What is Anastrophe?
Definition: A rhetorical device which demonstrates the inversion of the natural order of words to create a literary effect; as, echoed the hills, for, the hills echoed.(1)http://www.examples-help.org.uk/anastrophe.htm

Anastrophe is a type of hyperbaton in which the adjective appears after the noun when we expect to find the adjective before the noun. It is a figure of speech which is commonly used in Greek and Latin and English poetry, for example T. S. Eliot writes of time present and time past.(2)http://www.tititudorancea.com/z/anastrophe.htmBackground
According to THE Oxford English Dictionary, anastrophe came into use in the English language in the mid 16th century. It is derived from the Greek ("turning back"). It means the inversion or unusual order of words and clauses. George Lucas' Yoda speaks in anastrophe: "Ready are you? My own counsel will I keep on who is to be trained!" Old English sounds riddled with anastrophe to speakers of Modern English...."him God sent to folk for solace"... (Lines 13-14 Beowulf, translated by John Porter).(3)http://www.octavia.net/text/anastrophe.htm
Examples: --4)http://humanities.byu.edu/rhetoric/Figures/A/anastrophe.htm
Anastrophe occurs whenever normal syntactical arrangement is violated for emphasis:
1. The verb before the subject-noun (normal syntax follows the order subject-noun, verb):
Glistens the dew upon the morning grass. (Normally: The dew glistens upon the morning grass)
2. Adjective following the noun it modifies (normal syntax is adjective, noun):
She looked at the sky dark and menacing. (Normally: She looked at the dark and menacing sky)
3. The object preceding its verb (normal syntax is verb followed by its object):
Troubles, everybody's got. (Normally: Everybody's got troubles)
4.Preposition following the object of the preposition
Anastrophe in English poetry (5)http://www.tititudorancea.com/z/anastrophe.htm


Anastrophe is also used in English poetry. For instance, in the third verse of

Coleridge's The Rime of the Ancient Mariner:

He holds him with his skinny hand,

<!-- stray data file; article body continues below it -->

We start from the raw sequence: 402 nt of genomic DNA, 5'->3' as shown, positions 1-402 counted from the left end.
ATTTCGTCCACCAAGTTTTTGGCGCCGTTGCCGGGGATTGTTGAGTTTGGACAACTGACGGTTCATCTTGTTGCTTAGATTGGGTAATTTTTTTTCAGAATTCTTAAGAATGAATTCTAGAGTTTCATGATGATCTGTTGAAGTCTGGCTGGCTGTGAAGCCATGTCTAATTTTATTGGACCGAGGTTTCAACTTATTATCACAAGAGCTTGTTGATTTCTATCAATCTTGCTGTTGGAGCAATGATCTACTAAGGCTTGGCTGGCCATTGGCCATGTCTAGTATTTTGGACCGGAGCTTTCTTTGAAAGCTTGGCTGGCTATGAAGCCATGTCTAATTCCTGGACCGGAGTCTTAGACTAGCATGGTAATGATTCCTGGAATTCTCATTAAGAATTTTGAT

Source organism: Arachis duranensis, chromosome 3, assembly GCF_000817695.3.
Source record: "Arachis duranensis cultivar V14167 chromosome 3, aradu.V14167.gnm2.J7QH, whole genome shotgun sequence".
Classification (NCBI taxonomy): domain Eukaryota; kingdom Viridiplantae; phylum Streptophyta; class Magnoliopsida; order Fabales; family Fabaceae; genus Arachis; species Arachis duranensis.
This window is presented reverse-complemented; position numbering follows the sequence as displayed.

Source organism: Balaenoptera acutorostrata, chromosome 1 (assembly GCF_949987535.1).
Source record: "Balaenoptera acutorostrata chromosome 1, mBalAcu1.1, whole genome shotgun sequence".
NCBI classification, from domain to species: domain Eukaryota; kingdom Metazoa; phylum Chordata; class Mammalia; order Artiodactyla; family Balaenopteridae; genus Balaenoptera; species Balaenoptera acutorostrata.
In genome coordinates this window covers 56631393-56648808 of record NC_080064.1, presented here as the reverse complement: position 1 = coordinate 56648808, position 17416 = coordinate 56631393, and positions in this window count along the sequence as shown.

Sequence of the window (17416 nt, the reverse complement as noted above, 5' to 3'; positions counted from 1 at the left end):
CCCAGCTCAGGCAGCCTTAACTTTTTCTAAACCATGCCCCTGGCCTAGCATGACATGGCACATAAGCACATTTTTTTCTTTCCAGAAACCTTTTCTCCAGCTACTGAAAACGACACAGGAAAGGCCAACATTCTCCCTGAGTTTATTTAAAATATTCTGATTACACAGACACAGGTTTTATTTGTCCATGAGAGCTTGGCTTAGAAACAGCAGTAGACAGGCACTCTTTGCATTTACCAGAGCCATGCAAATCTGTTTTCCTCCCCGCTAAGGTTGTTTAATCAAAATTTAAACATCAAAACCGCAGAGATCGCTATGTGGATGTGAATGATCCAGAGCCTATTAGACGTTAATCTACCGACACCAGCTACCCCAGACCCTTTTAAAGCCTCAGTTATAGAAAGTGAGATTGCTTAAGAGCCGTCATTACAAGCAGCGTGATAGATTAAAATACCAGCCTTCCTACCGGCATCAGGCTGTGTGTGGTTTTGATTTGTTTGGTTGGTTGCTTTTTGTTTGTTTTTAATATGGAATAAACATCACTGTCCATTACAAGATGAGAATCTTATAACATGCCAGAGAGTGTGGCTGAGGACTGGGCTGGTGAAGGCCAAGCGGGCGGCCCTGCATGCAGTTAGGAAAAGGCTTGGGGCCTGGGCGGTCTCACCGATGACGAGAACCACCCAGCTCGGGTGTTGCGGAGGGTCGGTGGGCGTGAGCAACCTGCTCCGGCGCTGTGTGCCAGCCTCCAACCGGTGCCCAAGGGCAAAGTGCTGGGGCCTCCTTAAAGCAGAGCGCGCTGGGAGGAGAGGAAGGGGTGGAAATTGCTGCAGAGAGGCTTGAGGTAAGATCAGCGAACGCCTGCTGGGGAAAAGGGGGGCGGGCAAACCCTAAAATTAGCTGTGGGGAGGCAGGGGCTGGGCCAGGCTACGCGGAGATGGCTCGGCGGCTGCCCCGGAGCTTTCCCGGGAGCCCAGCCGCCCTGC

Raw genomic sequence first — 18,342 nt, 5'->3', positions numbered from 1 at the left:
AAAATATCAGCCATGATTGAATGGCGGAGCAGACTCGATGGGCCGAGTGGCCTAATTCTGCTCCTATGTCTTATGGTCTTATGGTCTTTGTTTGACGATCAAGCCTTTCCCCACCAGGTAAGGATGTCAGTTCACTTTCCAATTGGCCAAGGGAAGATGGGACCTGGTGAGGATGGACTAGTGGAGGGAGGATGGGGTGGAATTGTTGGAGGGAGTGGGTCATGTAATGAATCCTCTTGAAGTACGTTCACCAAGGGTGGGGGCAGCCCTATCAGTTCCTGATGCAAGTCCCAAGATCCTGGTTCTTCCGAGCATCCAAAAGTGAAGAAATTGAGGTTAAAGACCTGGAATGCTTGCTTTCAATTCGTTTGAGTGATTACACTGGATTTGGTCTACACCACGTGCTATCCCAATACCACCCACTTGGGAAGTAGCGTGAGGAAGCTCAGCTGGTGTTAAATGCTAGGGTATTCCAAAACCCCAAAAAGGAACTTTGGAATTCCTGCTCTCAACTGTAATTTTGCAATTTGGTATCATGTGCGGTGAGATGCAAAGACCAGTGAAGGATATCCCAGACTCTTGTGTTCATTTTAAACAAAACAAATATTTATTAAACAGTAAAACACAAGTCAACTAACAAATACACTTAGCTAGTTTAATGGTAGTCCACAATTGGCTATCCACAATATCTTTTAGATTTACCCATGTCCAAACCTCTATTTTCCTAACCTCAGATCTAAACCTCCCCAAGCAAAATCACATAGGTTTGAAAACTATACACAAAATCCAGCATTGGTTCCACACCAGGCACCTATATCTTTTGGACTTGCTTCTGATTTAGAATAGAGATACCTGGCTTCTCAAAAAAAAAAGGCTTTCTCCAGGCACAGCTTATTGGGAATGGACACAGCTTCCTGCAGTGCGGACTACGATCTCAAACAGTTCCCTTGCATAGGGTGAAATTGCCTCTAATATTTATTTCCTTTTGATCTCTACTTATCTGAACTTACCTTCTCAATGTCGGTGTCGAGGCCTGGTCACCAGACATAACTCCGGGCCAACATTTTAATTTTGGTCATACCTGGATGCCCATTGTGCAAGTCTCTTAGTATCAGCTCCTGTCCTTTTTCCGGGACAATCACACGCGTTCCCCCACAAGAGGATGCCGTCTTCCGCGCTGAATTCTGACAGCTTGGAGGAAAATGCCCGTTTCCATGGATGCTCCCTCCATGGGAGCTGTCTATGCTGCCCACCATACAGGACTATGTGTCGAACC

'There was a ship,' quoth he.
'Hold off! unhand me, grey-beard loon!
'Eftsoons his hand dropt he.

Although word order of "his hand dropt he" is not the normal word order in English, we may find this kind of diverse

world order in archaic English. Therefore, here Coleridge tries to imitate the style through using anastrophe.

However, excessive use of the device where the emphasis is unnecessary or even unintended, especially for the

sake of rhyme or meter, is usually considered flaw. Besides, heavy use of anastrophe will render poetry susceptible

to parody and Gerard Manley Hopkins is particularly identified with the device.
Resources list:

(1)http://www.examples-help.org.uk/anastrophe.htm

(2) Http://www.tititudorancea.com/z/anastrophe.htm

(3)http://www.octavia.net/text/anastrophe.htm
(4) http://humanities.byu.edu/rhetoric/Figures/A/anastrophe.htm


(5)http://www.tititudorancea.com/z/anastrophe.htm




More to read:
(1)http://humanities.byu.edu/rhetoric/Figures/H/hyperbaton.htm
More information about hyperbaton which is the synonym of anastrophe.
(2) http://rhetoric.byu.edu/Figures/Groupings/of%20Order.htm
More information about English figure of speech.
(3) http://theotherpages.org/poems/coler01.html
the whole poem of The Rime of the Ancient

(4 ) http://www.lehigh.edu/~amsp/2004/09/gerard-manley-hopkins-inversnaid.html
Appreciation about Gerard Manley Hopkins' another poem named inversnaid.
(5) http://www.ebookee.net/Gerard-Manley-Hopkins-and-the-Victorian-Visual-World_247294.html
The ebook named Gerard Manley Hopkins and the Victorian Visual World By Catherine Phillips.